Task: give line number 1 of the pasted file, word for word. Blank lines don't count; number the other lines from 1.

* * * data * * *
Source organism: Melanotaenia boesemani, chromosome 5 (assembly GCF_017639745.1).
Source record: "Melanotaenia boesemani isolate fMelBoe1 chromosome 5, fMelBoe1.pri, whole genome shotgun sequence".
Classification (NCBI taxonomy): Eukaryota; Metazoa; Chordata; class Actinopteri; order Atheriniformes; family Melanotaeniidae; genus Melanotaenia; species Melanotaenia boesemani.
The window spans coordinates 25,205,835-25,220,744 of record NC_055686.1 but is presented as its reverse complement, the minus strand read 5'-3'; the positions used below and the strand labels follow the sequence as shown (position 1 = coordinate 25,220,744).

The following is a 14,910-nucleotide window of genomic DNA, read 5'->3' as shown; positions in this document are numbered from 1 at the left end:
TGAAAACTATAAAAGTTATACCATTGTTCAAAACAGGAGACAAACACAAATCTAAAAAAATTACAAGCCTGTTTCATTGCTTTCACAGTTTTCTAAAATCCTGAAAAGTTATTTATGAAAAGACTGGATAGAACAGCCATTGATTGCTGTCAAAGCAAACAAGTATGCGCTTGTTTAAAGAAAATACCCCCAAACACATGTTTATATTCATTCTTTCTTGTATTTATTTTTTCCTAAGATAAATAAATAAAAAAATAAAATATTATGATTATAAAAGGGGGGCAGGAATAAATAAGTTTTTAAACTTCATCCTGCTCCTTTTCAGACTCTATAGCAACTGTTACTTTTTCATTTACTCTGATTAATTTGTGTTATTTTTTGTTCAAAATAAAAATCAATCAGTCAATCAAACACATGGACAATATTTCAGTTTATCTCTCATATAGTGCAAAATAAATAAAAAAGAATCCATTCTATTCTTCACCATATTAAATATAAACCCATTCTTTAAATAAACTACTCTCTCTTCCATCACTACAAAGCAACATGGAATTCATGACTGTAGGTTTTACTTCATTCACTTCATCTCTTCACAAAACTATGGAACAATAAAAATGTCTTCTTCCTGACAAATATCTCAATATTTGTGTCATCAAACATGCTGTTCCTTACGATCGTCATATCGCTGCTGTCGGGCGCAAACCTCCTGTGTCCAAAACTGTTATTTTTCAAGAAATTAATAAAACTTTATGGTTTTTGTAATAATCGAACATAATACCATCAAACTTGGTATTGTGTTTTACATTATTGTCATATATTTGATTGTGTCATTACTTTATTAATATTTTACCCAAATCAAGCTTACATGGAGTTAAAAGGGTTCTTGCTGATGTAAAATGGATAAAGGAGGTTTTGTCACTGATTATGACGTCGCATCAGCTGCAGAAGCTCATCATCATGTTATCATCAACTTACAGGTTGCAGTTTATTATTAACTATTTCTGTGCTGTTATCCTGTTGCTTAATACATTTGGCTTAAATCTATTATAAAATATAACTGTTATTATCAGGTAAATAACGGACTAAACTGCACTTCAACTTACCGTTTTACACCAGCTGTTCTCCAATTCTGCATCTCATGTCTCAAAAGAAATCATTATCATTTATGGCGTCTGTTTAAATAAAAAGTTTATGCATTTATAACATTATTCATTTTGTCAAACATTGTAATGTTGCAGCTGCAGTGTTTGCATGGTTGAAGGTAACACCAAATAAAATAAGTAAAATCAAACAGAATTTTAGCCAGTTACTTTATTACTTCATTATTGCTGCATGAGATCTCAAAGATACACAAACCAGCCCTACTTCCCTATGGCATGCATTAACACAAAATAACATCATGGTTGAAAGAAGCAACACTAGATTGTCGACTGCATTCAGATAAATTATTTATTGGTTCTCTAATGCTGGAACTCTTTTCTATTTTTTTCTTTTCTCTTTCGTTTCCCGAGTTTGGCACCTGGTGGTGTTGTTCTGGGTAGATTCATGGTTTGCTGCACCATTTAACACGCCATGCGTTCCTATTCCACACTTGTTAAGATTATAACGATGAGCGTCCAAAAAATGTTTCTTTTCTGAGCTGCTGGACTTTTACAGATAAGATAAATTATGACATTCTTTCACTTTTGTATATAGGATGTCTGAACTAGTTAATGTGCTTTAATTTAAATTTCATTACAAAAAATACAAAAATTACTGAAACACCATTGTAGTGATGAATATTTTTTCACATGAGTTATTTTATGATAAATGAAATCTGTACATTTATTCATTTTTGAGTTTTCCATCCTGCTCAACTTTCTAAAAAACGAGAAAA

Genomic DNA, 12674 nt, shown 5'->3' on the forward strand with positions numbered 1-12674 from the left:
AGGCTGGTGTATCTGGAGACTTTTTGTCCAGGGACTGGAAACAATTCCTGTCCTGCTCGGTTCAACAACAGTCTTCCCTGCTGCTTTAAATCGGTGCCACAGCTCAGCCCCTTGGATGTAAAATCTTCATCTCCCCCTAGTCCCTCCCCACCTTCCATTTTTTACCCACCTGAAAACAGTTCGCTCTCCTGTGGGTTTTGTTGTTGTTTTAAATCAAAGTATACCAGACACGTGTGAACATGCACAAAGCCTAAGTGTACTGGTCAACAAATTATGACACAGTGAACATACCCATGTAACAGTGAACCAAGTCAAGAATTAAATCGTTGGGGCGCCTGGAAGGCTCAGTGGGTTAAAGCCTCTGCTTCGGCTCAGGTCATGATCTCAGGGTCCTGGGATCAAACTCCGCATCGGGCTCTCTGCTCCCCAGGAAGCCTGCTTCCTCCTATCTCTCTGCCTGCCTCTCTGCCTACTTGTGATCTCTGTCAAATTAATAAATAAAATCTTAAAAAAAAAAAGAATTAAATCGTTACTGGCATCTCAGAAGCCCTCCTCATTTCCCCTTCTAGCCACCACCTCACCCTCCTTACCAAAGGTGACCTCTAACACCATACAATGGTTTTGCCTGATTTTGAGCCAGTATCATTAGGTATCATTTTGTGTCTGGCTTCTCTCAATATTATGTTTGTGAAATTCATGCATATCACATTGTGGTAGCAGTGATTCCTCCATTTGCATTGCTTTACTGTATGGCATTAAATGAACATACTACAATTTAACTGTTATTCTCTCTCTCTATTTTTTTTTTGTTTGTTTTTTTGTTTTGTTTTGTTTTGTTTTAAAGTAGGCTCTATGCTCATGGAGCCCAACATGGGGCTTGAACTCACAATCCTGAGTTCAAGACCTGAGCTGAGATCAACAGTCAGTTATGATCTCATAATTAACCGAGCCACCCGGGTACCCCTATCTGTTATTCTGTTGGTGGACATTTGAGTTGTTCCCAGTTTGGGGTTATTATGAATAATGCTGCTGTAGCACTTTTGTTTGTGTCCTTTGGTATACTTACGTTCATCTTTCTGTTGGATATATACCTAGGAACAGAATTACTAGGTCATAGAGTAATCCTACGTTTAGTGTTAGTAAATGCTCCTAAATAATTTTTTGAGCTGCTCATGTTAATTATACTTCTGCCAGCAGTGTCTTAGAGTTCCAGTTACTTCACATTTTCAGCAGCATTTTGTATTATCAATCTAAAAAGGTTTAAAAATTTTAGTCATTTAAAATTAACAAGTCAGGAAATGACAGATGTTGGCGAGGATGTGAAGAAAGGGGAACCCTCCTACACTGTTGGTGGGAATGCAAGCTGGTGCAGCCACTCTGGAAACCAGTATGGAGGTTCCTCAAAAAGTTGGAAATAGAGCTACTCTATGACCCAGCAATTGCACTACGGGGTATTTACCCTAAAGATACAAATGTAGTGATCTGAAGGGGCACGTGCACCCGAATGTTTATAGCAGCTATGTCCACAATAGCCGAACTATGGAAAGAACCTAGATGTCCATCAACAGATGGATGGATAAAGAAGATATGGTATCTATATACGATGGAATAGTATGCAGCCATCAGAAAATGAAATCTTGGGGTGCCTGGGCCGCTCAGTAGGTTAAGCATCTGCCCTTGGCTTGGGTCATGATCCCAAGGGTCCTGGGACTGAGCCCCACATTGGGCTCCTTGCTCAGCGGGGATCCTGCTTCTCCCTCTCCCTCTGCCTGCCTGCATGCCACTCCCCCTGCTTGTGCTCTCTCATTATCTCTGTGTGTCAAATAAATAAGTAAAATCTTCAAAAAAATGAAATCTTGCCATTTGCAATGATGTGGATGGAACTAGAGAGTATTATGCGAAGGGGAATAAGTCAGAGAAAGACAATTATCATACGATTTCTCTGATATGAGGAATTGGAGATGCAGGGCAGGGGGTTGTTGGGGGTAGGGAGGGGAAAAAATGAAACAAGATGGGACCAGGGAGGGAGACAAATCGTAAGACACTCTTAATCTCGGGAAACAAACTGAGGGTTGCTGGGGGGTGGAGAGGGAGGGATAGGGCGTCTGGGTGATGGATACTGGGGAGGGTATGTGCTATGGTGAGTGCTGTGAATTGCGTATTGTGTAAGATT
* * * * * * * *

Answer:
Source organism: Melanotaenia boesemani, chromosome 5 (assembly GCF_017639745.1).